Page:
Reading queries. I didn’t do much of this, but there were a few occasions where I would go through our backlog of paper queries and assess them. Also, most of the partials we received were accompanied by the author’s original query letter, so you’ll still be seeing a lot of them, even if your main task isn’t going through an agent’s inbox.

Reading submissions. This will probably take up the majority of your time. And be aware that sometimes you’ll be taking things home to read. Not always, and probably not often, but there are occasions where you’ll be bringing work home.

Writing reader reports. With every submission you read, you’ll need to write a report. Usually these are between one and two pages (one for a partial, and two for a full). Basically, you summarize the plot, then give reasons why you would or wouldn’t request a manuscript. It’s not difficult, and it will teach you to objectively evaluate a piece of fiction (or non-fiction).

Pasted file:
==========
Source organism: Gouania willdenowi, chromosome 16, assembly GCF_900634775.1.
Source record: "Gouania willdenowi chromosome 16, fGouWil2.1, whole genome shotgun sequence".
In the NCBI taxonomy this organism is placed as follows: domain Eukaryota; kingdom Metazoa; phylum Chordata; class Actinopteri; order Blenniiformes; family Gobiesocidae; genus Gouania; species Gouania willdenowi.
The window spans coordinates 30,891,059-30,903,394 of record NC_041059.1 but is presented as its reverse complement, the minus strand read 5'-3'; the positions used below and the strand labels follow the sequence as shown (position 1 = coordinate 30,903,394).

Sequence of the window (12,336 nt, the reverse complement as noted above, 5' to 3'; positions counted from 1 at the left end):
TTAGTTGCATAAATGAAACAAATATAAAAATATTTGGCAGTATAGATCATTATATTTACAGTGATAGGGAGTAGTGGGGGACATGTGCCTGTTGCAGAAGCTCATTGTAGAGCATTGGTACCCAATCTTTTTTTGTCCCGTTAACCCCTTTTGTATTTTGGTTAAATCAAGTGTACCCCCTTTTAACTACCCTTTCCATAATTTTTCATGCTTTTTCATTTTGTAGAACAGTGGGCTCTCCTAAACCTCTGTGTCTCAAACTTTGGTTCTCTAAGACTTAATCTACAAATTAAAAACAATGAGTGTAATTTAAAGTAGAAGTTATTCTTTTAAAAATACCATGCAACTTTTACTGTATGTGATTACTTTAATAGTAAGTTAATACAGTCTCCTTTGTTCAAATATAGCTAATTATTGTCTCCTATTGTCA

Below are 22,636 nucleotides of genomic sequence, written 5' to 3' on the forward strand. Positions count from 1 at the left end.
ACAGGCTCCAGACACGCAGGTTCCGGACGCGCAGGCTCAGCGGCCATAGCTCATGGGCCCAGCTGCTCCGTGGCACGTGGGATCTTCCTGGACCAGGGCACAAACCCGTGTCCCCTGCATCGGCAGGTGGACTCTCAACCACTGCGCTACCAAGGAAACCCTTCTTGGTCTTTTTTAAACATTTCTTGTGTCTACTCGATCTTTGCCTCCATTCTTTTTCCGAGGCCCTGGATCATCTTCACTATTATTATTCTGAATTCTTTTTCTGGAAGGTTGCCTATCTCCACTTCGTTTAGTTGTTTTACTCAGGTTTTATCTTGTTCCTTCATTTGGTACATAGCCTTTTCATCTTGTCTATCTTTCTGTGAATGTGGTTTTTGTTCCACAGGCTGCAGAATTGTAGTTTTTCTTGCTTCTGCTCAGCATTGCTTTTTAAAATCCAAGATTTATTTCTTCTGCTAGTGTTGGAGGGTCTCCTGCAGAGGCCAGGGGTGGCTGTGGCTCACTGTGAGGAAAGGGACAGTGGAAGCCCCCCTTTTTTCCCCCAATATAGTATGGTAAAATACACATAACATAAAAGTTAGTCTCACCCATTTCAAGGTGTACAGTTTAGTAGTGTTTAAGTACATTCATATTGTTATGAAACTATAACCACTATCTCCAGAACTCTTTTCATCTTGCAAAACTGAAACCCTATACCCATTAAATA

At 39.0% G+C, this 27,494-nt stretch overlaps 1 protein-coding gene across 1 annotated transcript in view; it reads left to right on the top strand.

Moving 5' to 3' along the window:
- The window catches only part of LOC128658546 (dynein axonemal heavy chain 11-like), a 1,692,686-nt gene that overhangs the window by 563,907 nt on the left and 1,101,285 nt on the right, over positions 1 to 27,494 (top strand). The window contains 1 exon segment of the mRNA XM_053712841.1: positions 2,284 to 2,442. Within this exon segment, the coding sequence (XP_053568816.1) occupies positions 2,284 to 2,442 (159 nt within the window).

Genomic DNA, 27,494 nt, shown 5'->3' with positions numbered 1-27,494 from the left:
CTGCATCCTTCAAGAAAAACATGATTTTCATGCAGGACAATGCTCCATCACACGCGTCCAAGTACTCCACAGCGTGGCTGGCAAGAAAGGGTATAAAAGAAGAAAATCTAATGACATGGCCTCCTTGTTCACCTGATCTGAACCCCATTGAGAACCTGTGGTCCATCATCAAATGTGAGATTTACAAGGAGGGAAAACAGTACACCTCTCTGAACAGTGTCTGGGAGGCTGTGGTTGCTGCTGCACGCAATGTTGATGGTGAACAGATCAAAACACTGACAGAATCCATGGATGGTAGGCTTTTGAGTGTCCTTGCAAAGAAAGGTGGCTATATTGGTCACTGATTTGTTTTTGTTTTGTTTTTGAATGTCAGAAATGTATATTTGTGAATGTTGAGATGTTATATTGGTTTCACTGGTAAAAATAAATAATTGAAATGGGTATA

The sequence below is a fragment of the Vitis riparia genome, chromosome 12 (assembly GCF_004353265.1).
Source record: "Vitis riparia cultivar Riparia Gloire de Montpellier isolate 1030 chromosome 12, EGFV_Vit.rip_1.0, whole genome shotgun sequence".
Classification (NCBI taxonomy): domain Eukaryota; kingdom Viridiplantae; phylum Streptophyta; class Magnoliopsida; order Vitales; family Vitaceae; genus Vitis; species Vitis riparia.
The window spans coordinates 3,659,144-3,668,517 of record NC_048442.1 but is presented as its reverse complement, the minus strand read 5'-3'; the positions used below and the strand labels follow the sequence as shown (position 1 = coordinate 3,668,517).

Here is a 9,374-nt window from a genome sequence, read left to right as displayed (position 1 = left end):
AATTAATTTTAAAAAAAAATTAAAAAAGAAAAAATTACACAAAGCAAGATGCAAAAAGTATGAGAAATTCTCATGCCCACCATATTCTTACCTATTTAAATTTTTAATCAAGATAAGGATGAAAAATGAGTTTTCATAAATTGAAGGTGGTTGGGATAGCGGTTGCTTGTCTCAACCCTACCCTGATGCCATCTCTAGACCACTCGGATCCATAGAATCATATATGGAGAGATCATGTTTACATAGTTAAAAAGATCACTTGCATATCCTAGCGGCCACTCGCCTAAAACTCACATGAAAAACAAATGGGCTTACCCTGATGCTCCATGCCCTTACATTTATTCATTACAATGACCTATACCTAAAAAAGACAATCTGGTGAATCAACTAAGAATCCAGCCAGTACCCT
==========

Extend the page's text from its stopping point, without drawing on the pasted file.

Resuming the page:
Side projects. Sometimes an agent will ask you to research something for them, find editors for a particular project, edit a manuscript, or something similar (or not).

General office stuff. Sometimes you might be answering the phone, photocopying, emailing clients, taking care of database things, mailing rejection letters, running errands, or any other general administrative things.